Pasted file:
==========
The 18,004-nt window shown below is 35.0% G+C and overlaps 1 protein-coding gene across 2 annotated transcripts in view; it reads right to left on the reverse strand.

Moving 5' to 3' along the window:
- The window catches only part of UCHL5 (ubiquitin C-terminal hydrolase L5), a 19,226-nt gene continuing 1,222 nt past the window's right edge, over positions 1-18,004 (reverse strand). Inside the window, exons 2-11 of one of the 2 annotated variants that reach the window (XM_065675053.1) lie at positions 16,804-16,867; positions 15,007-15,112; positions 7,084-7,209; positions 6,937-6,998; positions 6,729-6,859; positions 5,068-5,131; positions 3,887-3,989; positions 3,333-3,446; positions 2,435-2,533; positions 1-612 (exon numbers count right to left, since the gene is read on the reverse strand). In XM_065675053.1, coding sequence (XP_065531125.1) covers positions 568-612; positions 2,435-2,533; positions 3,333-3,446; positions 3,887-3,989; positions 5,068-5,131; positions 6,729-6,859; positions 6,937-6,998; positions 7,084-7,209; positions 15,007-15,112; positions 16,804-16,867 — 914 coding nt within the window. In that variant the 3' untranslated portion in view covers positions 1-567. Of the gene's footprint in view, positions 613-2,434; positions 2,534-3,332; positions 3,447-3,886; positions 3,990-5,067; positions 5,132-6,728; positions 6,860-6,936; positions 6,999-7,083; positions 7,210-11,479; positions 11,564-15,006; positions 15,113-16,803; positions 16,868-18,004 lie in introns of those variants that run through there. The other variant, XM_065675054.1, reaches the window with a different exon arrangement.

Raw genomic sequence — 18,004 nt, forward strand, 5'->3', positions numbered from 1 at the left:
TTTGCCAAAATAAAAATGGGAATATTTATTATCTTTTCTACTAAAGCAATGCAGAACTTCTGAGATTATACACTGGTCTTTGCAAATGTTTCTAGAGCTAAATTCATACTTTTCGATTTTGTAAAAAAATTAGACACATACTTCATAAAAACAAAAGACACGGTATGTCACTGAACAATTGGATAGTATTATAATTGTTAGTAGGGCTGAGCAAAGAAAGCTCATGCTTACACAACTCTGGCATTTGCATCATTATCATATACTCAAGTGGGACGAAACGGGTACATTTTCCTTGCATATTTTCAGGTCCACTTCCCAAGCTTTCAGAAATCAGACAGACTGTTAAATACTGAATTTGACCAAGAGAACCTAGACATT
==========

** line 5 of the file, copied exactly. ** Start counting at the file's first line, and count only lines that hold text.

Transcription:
TTTGCCAAAATAAAAATGGGAATATTTATTATCTTTTCTACTAAAGCAATGCAGAACTTCTGAGATTATACACTGGTCTTTGCAAATGTTTCTAGAGCTAAATTCATACTTTTCGATTTTGTAAAAAAATTAGACACATACTTCATAAAAACAAAAGACACGGTATGTCACTGAACAATTGGATAGTATTATAATTGTTAGTAGGGCTGAGCAAAGAAAGCTCATGCTTACACAACTCTGGCATTTGCATCATTATCATATACTCAAGTGGGACGAAACGGGTACATTTTCCTTGCATATTTTCAGGTCCACTTCCCAAGCTTTCAGAAATCAGACAGACTGTTAAATACTGAATTTGACCAAGAGAACCTAGACATT